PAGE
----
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Posts Tagged ‘Ravensdale’

Originally published in The Seattle Daily Times, January 13, 1908

Men who held up saloon and killed Samuel Johnson baffle efforts of dogs and sheriff’s posses

Officers express belief that fugitives have succeeded in boarding a train and are out of country

Although numerous messages were received at the sheriff’s office today from those searching the woods in the vicinity of Kangley, where two highwaymen, while holding up the saloon of Joe Lacerdo Saturday night, shot and killed Samuel Johnson, none contained any definite information as to the hiding place of the two desperadoes. (more…)

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Originally published in the Enumclaw Courier-Herald, January 12, 1934

Payroll statement is clue that leads to recovery of loot and arrest of 3 Wednesday

Jack’s Place, ca. 1940, was located near the Green River Gorge Resort on the east side of the river.

Jack’s Place, ca. 1940, was located near the Green River Gorge Resort on the east side of the river.

A Pacific Coast Coal Company payroll statement, picked up near the service station operated by George Tethaway, at Green River Gorge proved the “clue” that led to the arrest late Wednesday afternoon of G.M. Smith, Chester Justice, and Glen Braemer, Black Diamond mine workers, and the lodging of the trio in the King County jail, awaiting probable charges of burglary.

The arrests were made by Deputy Sheriff Tom Smith of Enumclaw, Highway Patrolman Bill Ross of Buckley, and Deputy Sheriffs Allingham and Sears, of Seattle—less than twenty-four hours after Tethaway and Jack Rudgers had reported to Enumclaw police the burglary of their respective service stations at Green River Gorge. (more…)

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Originally published in The Seattle Times, December 17, 1986

By Jim Simon

You load sixteen tons and what do you get,
Another day older and deeper in debt,
Saint Peter don’t you call me ’cause I can’’t go,
I owe my soul to the company store.

“Sixteen Tons,” by Merle Travis

It has become part of our folklore: the brutal, indentured existence of miners and millworkers eking out a living in sooty company towns. We all know it was a life of oppression.

But don’t tell that to Edna Crews. (more…)

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Originally published in The Seattle Daily Times, December 13, 1910

Explosion of fire damp results when fire eats through from old workings in N.W. Imp. Co.’s property

Five men injured and two entombed

An explosion in the Northwestern Improvement Company’s mine at Ravensdale at 11 o’clock this morning fatally injured three miners, seriously injured two others, and imprisoned two more.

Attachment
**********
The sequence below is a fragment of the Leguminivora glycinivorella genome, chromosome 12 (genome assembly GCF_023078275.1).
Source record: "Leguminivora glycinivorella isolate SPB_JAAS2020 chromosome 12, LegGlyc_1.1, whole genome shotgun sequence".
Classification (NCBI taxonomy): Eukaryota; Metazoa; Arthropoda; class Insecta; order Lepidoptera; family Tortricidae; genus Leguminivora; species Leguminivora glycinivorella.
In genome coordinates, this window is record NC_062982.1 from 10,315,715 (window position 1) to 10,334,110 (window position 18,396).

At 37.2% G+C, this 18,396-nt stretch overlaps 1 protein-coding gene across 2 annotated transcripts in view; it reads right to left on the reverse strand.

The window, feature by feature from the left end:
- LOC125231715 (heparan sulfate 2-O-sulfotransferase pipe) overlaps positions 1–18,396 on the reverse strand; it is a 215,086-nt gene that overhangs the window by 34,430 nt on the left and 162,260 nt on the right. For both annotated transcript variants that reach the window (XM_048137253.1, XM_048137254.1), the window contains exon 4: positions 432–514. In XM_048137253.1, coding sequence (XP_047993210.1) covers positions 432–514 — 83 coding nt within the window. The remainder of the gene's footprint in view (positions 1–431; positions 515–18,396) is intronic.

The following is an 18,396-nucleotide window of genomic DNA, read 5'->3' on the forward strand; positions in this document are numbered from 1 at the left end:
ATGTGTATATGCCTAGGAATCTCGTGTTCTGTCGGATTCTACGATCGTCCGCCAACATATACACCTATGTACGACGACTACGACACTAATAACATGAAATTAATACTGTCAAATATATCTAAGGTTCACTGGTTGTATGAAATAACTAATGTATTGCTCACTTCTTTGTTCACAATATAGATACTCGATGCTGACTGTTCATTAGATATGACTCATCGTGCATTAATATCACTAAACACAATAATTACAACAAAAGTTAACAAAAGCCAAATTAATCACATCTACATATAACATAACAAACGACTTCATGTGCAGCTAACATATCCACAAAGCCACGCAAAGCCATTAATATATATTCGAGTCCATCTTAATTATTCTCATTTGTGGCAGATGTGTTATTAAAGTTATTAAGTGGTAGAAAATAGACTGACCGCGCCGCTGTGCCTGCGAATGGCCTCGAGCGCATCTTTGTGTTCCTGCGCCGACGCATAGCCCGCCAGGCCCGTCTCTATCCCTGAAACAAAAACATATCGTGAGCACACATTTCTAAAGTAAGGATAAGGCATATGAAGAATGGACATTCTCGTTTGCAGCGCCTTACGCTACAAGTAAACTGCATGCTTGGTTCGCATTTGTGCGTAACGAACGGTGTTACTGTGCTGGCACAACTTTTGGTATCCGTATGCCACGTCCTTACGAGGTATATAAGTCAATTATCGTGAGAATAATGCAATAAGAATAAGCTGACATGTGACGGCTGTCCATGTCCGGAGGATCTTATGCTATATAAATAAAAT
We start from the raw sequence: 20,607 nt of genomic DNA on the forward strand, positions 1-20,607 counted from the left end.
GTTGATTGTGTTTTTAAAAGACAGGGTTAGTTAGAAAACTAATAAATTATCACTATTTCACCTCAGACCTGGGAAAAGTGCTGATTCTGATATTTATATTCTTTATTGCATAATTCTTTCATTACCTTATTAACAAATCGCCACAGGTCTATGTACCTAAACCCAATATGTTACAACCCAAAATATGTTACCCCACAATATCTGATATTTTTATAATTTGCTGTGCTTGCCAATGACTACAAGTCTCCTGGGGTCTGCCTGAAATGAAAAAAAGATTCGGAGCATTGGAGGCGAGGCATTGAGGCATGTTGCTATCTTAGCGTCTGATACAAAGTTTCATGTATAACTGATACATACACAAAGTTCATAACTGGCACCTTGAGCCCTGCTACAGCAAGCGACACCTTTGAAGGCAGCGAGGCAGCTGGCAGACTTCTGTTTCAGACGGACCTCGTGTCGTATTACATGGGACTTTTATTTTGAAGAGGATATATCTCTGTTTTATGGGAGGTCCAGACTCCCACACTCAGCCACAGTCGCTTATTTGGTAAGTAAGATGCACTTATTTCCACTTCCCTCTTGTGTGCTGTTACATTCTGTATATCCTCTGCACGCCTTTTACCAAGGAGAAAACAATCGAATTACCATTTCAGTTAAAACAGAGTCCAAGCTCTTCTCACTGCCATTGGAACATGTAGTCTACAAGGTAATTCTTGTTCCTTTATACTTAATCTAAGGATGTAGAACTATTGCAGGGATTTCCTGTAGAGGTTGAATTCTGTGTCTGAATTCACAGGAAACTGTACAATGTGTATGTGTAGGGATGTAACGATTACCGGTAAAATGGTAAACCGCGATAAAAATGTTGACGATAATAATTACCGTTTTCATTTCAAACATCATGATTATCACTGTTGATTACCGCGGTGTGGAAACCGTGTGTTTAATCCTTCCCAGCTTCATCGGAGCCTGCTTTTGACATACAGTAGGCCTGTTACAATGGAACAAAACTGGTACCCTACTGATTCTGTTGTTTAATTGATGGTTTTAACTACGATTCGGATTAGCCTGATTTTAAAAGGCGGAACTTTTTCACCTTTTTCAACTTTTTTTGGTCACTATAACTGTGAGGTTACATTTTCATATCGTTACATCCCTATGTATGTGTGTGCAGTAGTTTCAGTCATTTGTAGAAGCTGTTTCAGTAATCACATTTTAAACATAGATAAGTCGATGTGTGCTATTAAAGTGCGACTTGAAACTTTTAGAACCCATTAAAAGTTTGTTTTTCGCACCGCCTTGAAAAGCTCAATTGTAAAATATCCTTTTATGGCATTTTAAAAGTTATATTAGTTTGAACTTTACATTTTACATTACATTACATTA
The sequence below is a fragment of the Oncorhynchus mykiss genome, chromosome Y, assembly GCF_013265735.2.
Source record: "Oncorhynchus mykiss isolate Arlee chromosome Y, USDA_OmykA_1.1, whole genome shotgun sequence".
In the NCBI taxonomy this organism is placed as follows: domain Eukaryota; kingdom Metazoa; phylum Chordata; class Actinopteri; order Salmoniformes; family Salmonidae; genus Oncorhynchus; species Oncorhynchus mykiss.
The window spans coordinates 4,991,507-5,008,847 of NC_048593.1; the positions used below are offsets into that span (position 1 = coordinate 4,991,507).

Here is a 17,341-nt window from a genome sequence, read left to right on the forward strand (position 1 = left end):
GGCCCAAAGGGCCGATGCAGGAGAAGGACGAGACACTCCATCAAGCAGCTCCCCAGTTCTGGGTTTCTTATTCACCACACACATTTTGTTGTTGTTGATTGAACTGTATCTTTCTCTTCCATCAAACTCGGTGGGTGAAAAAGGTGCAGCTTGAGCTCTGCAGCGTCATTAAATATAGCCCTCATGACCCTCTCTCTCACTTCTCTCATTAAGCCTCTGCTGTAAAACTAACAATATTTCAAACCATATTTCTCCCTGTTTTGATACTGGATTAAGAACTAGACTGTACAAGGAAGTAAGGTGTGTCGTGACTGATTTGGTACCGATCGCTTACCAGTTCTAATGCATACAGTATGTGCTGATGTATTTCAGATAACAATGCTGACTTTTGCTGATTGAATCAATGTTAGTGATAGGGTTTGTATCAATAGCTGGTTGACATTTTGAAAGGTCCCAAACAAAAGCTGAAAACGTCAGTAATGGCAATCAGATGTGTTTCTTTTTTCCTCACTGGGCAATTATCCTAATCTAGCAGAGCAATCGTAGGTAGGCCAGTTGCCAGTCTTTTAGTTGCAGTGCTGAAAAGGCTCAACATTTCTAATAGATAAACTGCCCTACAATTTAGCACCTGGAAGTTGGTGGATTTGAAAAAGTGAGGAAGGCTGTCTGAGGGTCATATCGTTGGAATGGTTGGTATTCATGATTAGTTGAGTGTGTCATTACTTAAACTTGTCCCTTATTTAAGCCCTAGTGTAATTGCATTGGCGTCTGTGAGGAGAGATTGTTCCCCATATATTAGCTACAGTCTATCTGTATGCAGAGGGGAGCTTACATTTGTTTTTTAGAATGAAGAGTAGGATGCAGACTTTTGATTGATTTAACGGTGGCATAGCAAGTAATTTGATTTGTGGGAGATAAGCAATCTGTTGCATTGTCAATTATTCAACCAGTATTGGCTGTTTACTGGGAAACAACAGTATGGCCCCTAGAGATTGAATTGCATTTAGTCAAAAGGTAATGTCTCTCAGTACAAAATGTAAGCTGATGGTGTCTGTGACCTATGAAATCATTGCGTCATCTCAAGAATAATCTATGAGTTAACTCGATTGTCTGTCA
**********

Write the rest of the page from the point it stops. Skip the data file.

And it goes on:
A 2 o’clock this afternoon the mine was on fire and the fate of the two imprisoned men is in doubt. Rescuers are at work, but unless the prisoners are liberated within the next two hours they will be consumed by the flames. (more…)

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Originally published in the MVHS’s The Bugle, November 1997

By Eva Litras

Dale Coal Company in Ravensdale, a typical small mine of this area early in the century. Photo supplied by Maple Valley Historical Society Museum.

Dale Coal Company in Ravensdale, a typical small mine of this area early in the century. Photo supplied by Maple Valley Historical Society Museum.

This is a story about the Elkcoal Mine—located off the Kangley-Kanasket Road. We moved there in 1929 and lived in a small house on Sugarloaf Mountain. (more…)

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Originally published in The Seattle Times, November 19, 1988

By Julie Schuster

BLACK DIAMOND—Doris Campbell, a stoical woman of few words, gave the Black Diamond bank teller a handwritten note: “In protest of personnel management practices and the discharge of Dave Miller.”

A few minutes later, Campbell walked out with her entire savings. (more…)

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Originally published in the Voice of the Valley, November 15, 1978

The not-so-sleepy villages of Kangley, Palmer, Ravensdale, and Selleck are in the news again—rocking boats their residents think should be rocked.

Restrictions by the County Health Department on Selleck’s water system made headlines a few weeks ago.

Now the controversy centers on what homeowners in these areas consider to be inadequate county police protection. (more…)

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